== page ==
2013 promises to be a year in which the fate of large swathes of India's forests are determined. January has already witnessed two potentially significant developments in the ongoing war over coal mining in some of India's last remaining forests.

First, The Hindu reports that Minister of Environment and Forests Jayanthi Natarajan and Minister for Tribal Affairs KC Deo would fight attempts by the Prime Minister to weaken the Forest Rights Act in order to make it easier for companies to mine in forest land. The dispute concerns a 2009 provision making it mandatory for gram sabhas (village councils) to give their consent to any forest diversion proposal.

Forests rights act

The second development was the MoEF finally making public a July 2012 report by the committee formed to suggest parameters on which areas would be closed for mining. While the parameters suggested are a good beginning, they do not go far enough, and have totally ignored the element of livelihood dependence, and the need to safeguard forests within a 10 km buffer of Protected Areas from mining.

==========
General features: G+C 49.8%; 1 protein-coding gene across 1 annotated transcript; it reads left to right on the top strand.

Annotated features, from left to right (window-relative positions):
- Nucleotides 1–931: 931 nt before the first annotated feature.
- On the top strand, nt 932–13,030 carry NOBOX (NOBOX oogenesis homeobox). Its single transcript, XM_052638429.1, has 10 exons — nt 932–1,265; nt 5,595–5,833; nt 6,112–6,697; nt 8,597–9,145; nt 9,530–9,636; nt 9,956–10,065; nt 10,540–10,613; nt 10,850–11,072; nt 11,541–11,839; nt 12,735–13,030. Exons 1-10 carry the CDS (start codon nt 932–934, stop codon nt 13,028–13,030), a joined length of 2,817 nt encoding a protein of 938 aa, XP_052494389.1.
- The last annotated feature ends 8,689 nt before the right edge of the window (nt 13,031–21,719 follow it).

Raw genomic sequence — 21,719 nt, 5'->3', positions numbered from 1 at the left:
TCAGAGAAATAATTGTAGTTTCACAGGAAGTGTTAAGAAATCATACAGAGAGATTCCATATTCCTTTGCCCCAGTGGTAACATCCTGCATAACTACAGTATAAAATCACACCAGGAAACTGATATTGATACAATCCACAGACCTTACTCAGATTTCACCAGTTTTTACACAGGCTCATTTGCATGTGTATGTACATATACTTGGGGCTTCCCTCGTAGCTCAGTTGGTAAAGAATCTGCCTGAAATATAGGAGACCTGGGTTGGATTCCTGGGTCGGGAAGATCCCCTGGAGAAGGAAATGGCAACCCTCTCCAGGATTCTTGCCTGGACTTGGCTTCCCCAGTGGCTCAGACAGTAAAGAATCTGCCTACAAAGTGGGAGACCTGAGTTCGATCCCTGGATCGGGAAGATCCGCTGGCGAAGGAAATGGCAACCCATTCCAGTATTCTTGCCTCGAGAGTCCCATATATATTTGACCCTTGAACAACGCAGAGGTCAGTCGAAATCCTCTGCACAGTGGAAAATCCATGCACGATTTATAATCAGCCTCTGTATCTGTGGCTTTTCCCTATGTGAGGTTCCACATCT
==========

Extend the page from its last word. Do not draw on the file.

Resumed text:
Not too many years ago, the Congress party was touting the Forest Rights Act as evidence of its commitment to the poor and disempowered – in this case tribals and forest-dependent communities. Yet over the last year, Manmohan Singh and his coterie have made diluting the FRA one of their key objectives – ignoring the concerns raised by tribal communities and their representatives and by environmental organisation concerned at the forest destruction that could be unleashed. Members of Sonia Gandhi's own National Advisory Council and senior ministers like Jairam Ramesh have opposed any attempts to dilute the law, but with the Congress in disarray, the mining and industrial lobbies have ratcheted up the pressure on the Prime Minister's Office.

Greenpeace has joined other civil society voices asking the Prime Minister to uphold and strictly enforce the FRA. This week, the PM is scheduled to meet with both Ms. Natarajan and Mr. Deo. The outcome of their meeting will determine whether the Congress goes into the next election as a defender of tribal livelihoods or an accomplice in their displacement. Watch this space for updates.


Ashish Fernandes is a Senior Campaigner at Greenpeace